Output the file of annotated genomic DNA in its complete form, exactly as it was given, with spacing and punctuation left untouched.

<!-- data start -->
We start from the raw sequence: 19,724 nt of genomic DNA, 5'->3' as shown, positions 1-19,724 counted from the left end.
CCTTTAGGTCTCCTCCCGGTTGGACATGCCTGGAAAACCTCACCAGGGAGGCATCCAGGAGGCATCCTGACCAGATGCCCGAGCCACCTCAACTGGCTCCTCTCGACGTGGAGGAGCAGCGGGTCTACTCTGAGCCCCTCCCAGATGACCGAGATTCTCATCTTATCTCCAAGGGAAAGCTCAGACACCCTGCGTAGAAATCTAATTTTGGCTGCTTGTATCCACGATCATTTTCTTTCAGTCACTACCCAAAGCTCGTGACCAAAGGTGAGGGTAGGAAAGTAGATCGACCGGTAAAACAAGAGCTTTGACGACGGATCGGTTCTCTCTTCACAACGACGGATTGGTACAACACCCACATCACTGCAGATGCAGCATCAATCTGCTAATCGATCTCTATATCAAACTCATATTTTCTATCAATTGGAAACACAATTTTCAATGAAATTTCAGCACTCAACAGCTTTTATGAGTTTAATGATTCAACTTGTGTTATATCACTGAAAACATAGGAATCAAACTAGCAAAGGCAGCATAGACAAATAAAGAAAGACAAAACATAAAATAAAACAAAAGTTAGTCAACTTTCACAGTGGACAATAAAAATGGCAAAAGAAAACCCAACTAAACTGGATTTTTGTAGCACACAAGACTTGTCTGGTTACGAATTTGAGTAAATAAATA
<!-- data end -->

We start from the raw sequence: 19,724 nt of genomic DNA, 5'->3' as shown, positions 1-19,724 counted from the left end.
CCTTTAGGTCTCCTCCCGGTTGGACATGCCTGGAAAACCTCACCAGGGAGGCATCCAGGAGGCATCCTGACCAGATGCCCGAGCCACCTCAACTGGCTCCTCTCGACGTGGAGGAGCAGCGGGTCTACTCTGAGCCCCTCCCAGATGACCGAGATTCTCATCTTATCTCCAAGGGAAAGCTCAGACACCCTGCGTAGAAATCTAATTTTGGCTGCTTGTATCCACGATCATTTTCTTTCAGTCACTACCCAAAGCTCGTGACCAAAGGTGAGGGTAGGAAAGTAGATCGACCGGTAAAACAAGAGCTTTGACGACGGATCGGTTCTCTCTTCACAACGACGGATTGGTACAACACCCACATCACTGCAGATGCAGCATCAATCTGCTAATCGATCTCTATATCAAACTCATATTTTCTATCAATTGGAAACACAATTTTCAATGAAATTTCAGCACTCAACAGCTTTTATGAGTTTAATGATTCAACTTGTGTTATATCACTGAAAACATAGGAATCAAACTAGCAAAGGCAGCATAGACAAATAAAGAAAGACAAAACATAAAATAAAACAAAAGTTAGTCAACTTTCACAGTGGACAATAAAAATGGCAAAAGAAAACCCAACTAAACTGGATTTTTGTAGCACACAAGACTTGTCTGGTTACGAATTTGAGTAAATAAATA